• Transportation safety of metal hydrides - development of provisions

    • Leak detection technology

    • Leak rates of components

    • Test methodologies for tank storage

    • Homeland security - system vulnerability to terrorist acts

    • Maintenance of vehicles

    • Parking vehicles in enclosed spaces

    • Mobile refueling operations

    • Maintenance of fuel cells and fuel systems in buildings - safe practices

    • HAZMAT response procedures for incidences

    • Fire service education for safe practices related to indoor system siting, indoor fuel facilities manufacturing facilities, and service for systems in buildings

    • Non pre-mixed gas phase hydrogen jet and plume behavior, ignited and un-ignited, moment and buoyancy dominate around structures and people

    • Gas phase hydrogen behavior in enclosures a) sensors/detectors

    • Liquid hydrogen behavior

    • Hydrogen gas quality for PEM and other likely to commercialized fuel cells (long term performance, durability, maintainability)

    • Fueling station components and subsystems long term durability under normal operating conditions (determined by accelerated testing)

    • Non-transportation related safety requirements for hydrogen/fuel cell systems

    • Codes and standards harmonization

    • Performance based codes

    • Effect of catastrophic failure on architectural systems (consider homeland security implications)

    • Behavior of hydrogen leaked within structures , (size and location of combustible cloud)

    • Behavior of hydrogen leaked from storage facilities (small storage units less than 2000 sf)

    • Ignition behavior of hydrogen-air mixtures (under what conditions is mixture ignitable and what ignition source is required)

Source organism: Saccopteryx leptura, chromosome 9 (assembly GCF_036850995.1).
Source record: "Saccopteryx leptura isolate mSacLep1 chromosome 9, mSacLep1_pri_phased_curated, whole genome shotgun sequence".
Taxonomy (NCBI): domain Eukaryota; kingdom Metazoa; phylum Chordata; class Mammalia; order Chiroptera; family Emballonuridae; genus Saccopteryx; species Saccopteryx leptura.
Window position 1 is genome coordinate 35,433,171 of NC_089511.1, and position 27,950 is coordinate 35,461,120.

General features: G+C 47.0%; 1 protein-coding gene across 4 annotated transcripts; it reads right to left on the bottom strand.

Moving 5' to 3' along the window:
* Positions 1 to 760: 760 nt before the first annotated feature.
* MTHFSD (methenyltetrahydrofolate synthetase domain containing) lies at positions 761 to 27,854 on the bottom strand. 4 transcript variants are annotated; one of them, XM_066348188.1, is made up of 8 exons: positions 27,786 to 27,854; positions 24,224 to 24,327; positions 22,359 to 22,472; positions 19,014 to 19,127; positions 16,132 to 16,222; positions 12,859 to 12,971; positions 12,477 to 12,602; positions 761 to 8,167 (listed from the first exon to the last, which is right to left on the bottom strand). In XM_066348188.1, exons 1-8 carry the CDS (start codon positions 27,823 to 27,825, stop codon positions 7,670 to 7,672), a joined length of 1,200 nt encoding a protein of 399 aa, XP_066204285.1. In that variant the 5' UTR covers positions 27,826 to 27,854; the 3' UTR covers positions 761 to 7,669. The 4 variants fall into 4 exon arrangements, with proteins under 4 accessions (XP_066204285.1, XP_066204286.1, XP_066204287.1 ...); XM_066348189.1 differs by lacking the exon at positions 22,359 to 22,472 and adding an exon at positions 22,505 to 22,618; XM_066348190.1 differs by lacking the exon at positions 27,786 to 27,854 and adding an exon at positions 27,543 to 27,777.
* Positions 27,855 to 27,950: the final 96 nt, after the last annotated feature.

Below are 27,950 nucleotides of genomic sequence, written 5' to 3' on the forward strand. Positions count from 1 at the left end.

• Small flame resistance testing of composite tanks (rather than or complimentary to bonfire testing)

    • Work off CNG instead of 50A (relative fuel hazards)

    • Refueling for indoor industrial applications that allow for easier access to the process

    • Add hydrogen generators - both reformer based and electrolyzers

    • Characterization of component/equipment failures (i.e. release rates) to link to Sandia labs work on impact of releases

    • Hydrogen leak detection

    • Hydrogen fire detection requirements/methods for dispensing stations

    • Use of risk analysis

    • Condense hydrogen codes and standards for simplicity

    • Separation requirements for residential garages

    • Siting of hydrogen storage for stationary backup fuel cell applications (including indoor stationary applications.

    ISO TC 197 Workgroups to Meet in Palm Springs
    Karen Hall, National Hydrogen Association

    ISO TC 197 will be holding its annual plenary meeting on Thursday November 10 in Palm Springs, in advance of the 2005 Fuel Cell Seminar. Four ISO TC 197 Workgroups are also scheduled to meet that week. They are as follows: